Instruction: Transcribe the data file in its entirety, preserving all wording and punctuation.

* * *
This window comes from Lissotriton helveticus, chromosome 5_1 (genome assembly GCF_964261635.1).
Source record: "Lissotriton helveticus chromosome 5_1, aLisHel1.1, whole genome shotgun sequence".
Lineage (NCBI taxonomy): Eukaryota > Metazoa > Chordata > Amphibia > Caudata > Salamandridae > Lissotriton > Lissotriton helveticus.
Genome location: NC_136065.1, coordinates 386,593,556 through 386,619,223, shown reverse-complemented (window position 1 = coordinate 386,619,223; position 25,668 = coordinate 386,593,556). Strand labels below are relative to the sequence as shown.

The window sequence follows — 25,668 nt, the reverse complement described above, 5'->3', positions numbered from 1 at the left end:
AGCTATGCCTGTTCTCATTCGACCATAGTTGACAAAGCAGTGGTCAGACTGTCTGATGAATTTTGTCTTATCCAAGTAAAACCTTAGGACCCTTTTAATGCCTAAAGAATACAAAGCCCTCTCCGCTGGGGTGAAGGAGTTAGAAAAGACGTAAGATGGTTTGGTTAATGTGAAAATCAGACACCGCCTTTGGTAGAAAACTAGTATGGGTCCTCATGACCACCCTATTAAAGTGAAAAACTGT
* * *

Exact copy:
This window comes from Lissotriton helveticus, chromosome 5_1 (genome assembly GCF_964261635.1).
Source record: "Lissotriton helveticus chromosome 5_1, aLisHel1.1, whole genome shotgun sequence".
Lineage (NCBI taxonomy): Eukaryota > Metazoa > Chordata > Amphibia > Caudata > Salamandridae > Lissotriton > Lissotriton helveticus.
Genome location: NC_136065.1, coordinates 386,593,556 through 386,619,223, shown reverse-complemented (window position 1 = coordinate 386,619,223; position 25,668 = coordinate 386,593,556). Strand labels below are relative to the sequence as shown.

The window sequence follows — 25,668 nt, the reverse complement described above, 5'->3', positions numbered from 1 at the left end:
AGCTATGCCTGTTCTCATTCGACCATAGTTGACAAAGCAGTGGTCAGACTGTCTGATGAATTTTGTCTTATCCAAGTAAAACCTTAGGACCCTTTTAATGCCTAAAGAATACAAAGCCCTCTCCGCTGGGGTGAAGGAGTTAGAAAAGACGTAAGATGGTTTGGTTAATGTGAAAATCAGACACCGCCTTTGGTAGAAAACTAGTATGGGTCCTCATGACCACCCTATTAAAGTGAAAAACTGT